Something happened to Abby Sharpless when she was 7 years old that should never happen to any child. She was diagnosed with a malignant brain tumor. Abby’s dad Robin, a fixture in the gun industry, and I have made it a point to catch up with each other on career and family news for years. When he told me about Abby’s diagnosis in 2002, I felt shocked and helpless.
Today, Abby is a busy 14-year-old. At 7 years out of surgery and 5 years out of treatment, under the protocol this young lady is considered a survivor. And by God this little bundle of determination is exactly that. The road to cancer recovery is an unthinkable test even for an adult. It’s hard to imagine how a child could handle such an ordeal.
Abby was one of a small group of kids who were trial patients for a new protocol of chemo drugs. Prior to her group it was not considered a cancer that had a good outcome. However, after two surgeries that removed her entire right frontal lobe and two years of intensive treatment, Abby is still happily with us. She will have some lifelong endocrine issues due to radiation treatment. But the teenager I talked to on the phone last weekend was full of vim and vigor and the joy in her father’s voice was unmistakable.
Medical issues aside, the psyche of a young cancer survivor also takes a beating. Fortunately, Robin heard about Camp Good Days and Special Times through the pediatric cancer center where Abby was treated. Camp Good Days has allowed Abby to experience some of the greatest weeks of her life; meeting kids just like her and helping her realize she is not so different.
“I made a lot of new friends,” Abby reported. “And I stuck my neck out from my hole in the ground.”
Abby said she’s shared her camp experience with Nick, a friend she went through treatment with and enjoys performing skits with another friend, Rachel, at the Good Days Camp talent show. Abby clearly loves to play with the camp pets and enjoys the arts and crafts and wood working. Then, there were the big events she experienced such as riding in a race car at Watkins Glen at 130 miles per hour and taking her turn at flying an airplane with a group of other campers. Abby’s big sister Bethany also attended the Camp’s special program for children who have a parent or sibling who has been diagnosed with cancer or sickle cell anemia.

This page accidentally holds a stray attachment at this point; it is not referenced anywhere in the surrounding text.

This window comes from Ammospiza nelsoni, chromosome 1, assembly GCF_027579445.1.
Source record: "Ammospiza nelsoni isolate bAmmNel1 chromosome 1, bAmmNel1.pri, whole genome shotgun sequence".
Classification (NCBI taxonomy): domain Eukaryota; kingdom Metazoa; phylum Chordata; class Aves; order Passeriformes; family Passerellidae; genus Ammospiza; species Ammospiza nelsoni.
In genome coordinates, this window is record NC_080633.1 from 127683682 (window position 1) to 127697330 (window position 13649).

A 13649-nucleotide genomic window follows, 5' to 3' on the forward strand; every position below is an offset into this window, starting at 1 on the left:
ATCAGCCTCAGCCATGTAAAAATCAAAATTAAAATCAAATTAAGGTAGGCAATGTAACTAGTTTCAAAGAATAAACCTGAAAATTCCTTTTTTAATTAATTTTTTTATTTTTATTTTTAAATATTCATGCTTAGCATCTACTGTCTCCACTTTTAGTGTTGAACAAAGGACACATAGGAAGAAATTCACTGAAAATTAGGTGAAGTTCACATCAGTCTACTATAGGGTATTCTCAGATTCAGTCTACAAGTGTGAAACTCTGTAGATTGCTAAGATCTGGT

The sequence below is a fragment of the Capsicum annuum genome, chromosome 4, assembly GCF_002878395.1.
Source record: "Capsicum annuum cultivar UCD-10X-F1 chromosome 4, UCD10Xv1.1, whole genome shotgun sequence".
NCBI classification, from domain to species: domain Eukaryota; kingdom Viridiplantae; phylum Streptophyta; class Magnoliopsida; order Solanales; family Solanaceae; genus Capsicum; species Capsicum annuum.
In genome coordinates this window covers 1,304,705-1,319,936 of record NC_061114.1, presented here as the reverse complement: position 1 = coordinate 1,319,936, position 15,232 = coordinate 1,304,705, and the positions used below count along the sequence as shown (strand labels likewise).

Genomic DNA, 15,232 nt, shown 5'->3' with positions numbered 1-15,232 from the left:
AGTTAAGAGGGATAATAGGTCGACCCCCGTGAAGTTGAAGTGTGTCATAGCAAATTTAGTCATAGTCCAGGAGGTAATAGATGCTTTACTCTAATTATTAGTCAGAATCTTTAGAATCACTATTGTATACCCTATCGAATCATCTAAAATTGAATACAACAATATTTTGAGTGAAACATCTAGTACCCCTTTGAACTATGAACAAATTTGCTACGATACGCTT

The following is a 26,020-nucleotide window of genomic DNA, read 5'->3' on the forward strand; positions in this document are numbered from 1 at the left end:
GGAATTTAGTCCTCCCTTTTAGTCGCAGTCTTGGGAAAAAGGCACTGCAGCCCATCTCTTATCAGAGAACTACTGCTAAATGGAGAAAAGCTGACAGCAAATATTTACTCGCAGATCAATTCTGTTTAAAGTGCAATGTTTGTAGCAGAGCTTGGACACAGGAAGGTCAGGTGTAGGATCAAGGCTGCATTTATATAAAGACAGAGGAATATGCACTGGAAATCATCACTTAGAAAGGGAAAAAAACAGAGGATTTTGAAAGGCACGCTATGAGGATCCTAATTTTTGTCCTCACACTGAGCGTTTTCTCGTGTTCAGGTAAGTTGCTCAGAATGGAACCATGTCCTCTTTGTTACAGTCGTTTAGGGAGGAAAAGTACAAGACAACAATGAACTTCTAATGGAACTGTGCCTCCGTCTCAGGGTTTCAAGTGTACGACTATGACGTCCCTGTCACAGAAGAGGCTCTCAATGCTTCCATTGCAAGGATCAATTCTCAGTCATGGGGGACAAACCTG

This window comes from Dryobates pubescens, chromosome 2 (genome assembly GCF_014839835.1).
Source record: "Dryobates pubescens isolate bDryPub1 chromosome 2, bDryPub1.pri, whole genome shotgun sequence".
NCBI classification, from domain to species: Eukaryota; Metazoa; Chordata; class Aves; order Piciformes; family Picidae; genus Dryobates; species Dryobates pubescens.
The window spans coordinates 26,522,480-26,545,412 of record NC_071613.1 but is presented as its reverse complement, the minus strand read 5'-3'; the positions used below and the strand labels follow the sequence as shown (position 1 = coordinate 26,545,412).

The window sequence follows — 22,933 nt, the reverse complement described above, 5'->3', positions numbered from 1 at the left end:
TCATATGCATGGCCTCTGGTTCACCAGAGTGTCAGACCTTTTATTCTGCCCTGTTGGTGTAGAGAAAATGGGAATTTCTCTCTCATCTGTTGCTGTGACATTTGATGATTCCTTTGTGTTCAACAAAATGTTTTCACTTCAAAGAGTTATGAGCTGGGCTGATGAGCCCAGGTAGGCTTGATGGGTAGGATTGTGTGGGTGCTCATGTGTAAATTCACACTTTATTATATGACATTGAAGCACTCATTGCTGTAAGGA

“Bethany is a great kid but when one child has the disease the other’s life is changed dramatically and forever,” Robin said. “Bethany credits her weeks at camp as giving her a great understanding and a pool of friends who she can relate to even now that she has grown.”
Camp Good Days and Special Times is a nonprofit organization dedicated to improving the quality of life for children, adults and families whose lives have been touched by cancer through summer camping experiences and year-round events and activities. The women’s oncology programs, for example, offer a variety of experiences for women who have dealt with cancer. Programs range from arts and crafts to adventure activities such as fishing, boating, swimming, rock climbing, ropes course and other outdoor experiences. See more about Camp Good Days at www.campgooddays.org
The best part of this camp, which is located on the shores of Keuka Lake in upstate New York, is all the activities and events are offered free of charge for participants. Thus volunteerism and fund raising are critical components for driving these programs.
Robin, who is now executive vice president for Redding Reloading, wanted to give something back to Camp Good Days. He’s taken the bull by the horns by designing and creating a pink baseball hat with 100 percent of the proceeds being donated to Camp Good Days and Special Times women’s oncology program. I asked Robin why would Redding Reloading, a company best known for manufacturing reloading equipment for metallic rifle and handgun cartridges, want to support women with cancer?
Bethany Sharpless models the Redding pink hat.
“It is simple, the family of people who make up our company have all been touched by this terrible disease,” Robin said. “As such Redding Reloading Equipment designed our pink hat to help in a small way to ease the suffering and the lifelong difficulties associated with cancer. We teamed with Camp Good Days and Special Times because of their great work and outdoor activities focus. 100 percent of the profits from this special Redding Reloading hat will go to the women’s oncology programs at Camp Good Days.
“I know of the Camp’s good works from a very personal experience. While Camp Good Days was created for children, over its 30 years camp leaders have seen needs and added programs for a variety of other cancer victims. The women’s oncology program was chosen for our pink hat, and I hope we at Redding can develop other special hats to benefit the other programs the camp makes available.”
It is simple. Robin and the others at Redding Reloading are good folks who care. Show you care, too. Call Redding Reloading to order your pink hat today at 607-753-3331. Hats cost $15 plus shipping but the chance to contribute to recovering cancer patients is priceless.